In “Macbeth,” Shakespeare’s Scotland is a wild and untamed place; a barbaric land set in the distant past. There is magic there. Three witches (scary sirens played by Erin Whitcomb, Lily Davis, and Cassidy Adkins) prophesize that Macbeth (David Whalen) will one day rule the land. The Thane of Glamis is an ambitious man, but not a patient one.
Whilst walking from the battlefield of a bloody civil war, two generals, Macbeth and Banquo (Justin R. G. Holcomb), come upon the witches. The foul creatures make their bloody predictions, and the wheels in Macbeth’s mind begin to turn. He writes to his wife, Lady Macbeth (Gayle Pazerski), about the prophecies. The wheels in her mind turn even faster. Spinning so fast the wheels are in danger of coming off.
Lady Macbeth suggests that her hubby kill the current king, Duncan (John Henry Steelman), and take his crown. He hesitates, but his reluctance doesn’t last long. When this politician flip flops, blood spills by the bucket. Soon after Duncan’s death, Macbeth is seeing enemies everywhere. He starts offing enemies and friends alike. Best buddy Banquo is one of the first to go.
At a banquet for the newly crowned king, Macbeth’s dead buddy Banquo takes his place at the table. Of course, no one else can see the deceased Thane of Lochaber but our antihero. Macbeth’s guests start to believe their new king is mad. They’re not wrong. The spiral downward from war hero to king to bloody despot is a quick and painful one.
He seeks out the witches, who are now joined by their mistress of the dark, Hecate (Karen Baum), and he is told yet another prophecy. He can’t be killed by any man borne of woman. He doesn’t bother to read the fine print of their poisonous fortune cookie. McDuff (Patrick Jordan) was a cesarean.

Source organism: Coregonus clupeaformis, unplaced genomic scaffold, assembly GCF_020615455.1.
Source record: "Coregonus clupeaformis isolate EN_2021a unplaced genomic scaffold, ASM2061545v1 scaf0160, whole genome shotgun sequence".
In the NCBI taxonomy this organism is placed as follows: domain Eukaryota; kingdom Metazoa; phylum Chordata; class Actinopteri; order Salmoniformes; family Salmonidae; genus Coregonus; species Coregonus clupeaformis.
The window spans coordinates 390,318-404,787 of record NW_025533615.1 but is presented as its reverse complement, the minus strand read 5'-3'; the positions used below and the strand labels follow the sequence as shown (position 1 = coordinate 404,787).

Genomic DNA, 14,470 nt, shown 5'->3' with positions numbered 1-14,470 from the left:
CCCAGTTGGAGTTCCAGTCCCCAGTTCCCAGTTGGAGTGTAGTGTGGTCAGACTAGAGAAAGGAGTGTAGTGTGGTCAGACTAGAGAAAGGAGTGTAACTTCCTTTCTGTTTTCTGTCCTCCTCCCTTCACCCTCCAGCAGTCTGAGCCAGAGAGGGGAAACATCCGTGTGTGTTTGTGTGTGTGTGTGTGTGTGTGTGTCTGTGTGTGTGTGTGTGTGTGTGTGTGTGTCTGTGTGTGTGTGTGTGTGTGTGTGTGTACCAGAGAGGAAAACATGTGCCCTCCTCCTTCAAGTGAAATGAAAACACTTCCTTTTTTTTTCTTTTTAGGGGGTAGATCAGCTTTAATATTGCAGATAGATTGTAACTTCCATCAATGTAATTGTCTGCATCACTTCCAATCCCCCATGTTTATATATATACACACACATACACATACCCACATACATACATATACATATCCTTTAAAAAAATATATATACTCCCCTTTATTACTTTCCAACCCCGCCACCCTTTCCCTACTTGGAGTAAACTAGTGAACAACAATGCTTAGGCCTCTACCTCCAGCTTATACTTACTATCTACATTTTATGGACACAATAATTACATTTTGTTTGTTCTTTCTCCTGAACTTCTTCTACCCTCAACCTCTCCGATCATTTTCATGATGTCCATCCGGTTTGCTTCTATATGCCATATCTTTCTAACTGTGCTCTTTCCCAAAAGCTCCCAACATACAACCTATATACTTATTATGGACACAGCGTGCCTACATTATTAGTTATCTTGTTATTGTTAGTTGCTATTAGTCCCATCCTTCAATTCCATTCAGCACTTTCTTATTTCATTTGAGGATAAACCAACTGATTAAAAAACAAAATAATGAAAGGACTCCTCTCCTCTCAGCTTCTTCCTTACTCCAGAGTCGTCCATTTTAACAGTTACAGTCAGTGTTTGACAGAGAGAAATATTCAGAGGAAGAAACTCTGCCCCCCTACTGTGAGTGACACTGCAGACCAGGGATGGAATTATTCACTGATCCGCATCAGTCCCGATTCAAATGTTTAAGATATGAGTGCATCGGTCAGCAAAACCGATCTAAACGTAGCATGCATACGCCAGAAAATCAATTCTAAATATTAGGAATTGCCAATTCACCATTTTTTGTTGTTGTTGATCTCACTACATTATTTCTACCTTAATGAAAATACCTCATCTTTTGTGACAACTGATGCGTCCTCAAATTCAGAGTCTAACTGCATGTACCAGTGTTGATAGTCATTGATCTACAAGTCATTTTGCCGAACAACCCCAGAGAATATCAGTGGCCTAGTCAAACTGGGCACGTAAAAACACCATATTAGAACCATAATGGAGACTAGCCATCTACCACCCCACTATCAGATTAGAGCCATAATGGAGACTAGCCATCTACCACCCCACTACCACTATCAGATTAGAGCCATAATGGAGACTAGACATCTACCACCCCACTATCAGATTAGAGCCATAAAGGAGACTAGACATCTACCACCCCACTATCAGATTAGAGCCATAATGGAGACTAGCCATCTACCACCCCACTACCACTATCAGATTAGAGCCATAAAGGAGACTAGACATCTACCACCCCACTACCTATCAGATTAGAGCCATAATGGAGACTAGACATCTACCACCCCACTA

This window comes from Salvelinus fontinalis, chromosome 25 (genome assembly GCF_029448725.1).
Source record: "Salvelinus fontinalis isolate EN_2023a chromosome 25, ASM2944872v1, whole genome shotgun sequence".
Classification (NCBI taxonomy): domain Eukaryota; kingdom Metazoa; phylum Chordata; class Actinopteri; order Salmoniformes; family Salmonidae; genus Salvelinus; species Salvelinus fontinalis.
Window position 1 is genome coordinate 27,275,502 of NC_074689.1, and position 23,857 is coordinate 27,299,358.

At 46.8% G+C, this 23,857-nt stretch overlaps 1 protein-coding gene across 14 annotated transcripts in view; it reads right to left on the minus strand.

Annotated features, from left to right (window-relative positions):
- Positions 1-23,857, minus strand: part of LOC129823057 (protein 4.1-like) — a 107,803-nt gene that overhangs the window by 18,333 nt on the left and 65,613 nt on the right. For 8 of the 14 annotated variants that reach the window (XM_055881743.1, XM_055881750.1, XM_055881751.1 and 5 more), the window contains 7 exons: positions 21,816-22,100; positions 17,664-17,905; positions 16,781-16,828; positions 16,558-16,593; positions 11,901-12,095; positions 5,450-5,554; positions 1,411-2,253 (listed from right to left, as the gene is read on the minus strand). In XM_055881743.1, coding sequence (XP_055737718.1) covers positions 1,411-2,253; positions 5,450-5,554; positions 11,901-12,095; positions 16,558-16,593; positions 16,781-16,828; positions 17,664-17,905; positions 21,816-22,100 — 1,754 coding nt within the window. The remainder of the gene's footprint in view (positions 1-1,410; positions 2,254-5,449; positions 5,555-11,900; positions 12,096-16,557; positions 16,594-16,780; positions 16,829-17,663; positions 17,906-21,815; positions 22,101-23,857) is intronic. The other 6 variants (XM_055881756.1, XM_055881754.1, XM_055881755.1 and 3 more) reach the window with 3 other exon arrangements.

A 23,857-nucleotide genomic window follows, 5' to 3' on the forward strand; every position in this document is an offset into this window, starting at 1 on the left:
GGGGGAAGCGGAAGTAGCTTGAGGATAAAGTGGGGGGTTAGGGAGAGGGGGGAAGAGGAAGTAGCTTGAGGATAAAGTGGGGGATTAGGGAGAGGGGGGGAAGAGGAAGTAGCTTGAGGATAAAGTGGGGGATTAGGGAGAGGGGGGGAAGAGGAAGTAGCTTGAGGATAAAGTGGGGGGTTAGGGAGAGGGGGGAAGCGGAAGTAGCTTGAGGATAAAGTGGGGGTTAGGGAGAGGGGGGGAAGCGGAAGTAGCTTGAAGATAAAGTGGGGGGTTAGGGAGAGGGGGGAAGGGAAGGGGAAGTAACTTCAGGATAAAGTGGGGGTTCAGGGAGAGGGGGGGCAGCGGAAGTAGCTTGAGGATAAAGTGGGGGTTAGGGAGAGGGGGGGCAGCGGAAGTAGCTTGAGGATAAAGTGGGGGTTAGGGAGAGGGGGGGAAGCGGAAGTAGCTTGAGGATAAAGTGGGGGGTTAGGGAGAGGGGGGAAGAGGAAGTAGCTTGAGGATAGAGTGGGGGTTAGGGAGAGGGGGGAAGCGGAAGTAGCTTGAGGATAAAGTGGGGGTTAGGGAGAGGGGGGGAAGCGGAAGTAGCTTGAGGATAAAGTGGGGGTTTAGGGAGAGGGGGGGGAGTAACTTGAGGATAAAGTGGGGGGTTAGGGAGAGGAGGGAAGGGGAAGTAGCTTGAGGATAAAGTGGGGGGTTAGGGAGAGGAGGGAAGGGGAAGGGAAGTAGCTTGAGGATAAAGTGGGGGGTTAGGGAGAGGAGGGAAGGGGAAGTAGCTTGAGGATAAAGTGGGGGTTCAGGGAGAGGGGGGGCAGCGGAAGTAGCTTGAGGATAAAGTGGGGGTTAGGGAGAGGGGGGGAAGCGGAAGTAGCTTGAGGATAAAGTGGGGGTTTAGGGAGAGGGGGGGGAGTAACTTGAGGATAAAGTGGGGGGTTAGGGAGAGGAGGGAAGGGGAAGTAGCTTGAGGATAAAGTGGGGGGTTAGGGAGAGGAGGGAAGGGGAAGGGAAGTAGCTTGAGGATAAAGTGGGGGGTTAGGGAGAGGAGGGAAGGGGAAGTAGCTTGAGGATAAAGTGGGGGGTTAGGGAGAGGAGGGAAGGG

This play has something for everyone, just in time for Halloween. There are witches, ghosts and sword fights, as well as poetic monologues that wax philosophical about the nature of fate and free will and the consequences of our actions. The play posits that only the innocent sleep well at night. Macbeth commits so many heinous acts, it’s a shame they didn’t have melatonin pills back then.
“Macbeth” is one of Shakespeare’s shortest plays, but it’s got some of the best soliloquies. You almost can’t stop moving your mouth along to the words, in some deranged form of Shakespearean Karaoke. “Is this a dagger I see before me?” “Out, out, damn spot.” “We are but poor players…”
There are a few great reasons to see this show. Michael Thomas Essad’s sparse but creepy set. The beautiful and barbaric costumes of costume designer Michael Montgomery, and spooky sounds from sound designer Elizabeth Atkinson (a crack of lightning at the play’s opening made more than one audience member leap from their seat).
But go for the talent. Whalen does a fine job as the ambitious despot, but Pazerski is brilliant as his extremely flawed wife, Lady Macbeth. Holcomb’s Banquo is charismatic. He is even a commanding presence in his silent scenes as a ghost. There is a scene with the Porter (Martin Giles) that offers up the plays brief venture into lewd comedy, and it was excellent. There are many good players who strut and fret on this stage, but they are too many to mention. We hope to see them in future productions, tomorrow and tomorrow and tomorrow.
The witches are creepy and cool, spectacularly played by Whitcomb, Davis and Adkins. Director Alan Stanford enhances their roles a bit by adding some overlapping dialogue and a haunting minstrel tune. When the witches supreme leader, the goddess Hecate, rises from their bubbling brew, things get even more insane, mostly due a fantastic performance of Karen Baum. If there were more scenery she would have chewed right through it. Note: Hecate was a goddess of three faces, and Baum plays three different personalities for each face. She is both frightening and funny as she writhes around on stage. Her short minutes on stage enliven the entire production.
PICT Classic Theatre’s production of “Macbeth” is wicked fun. There is magic here.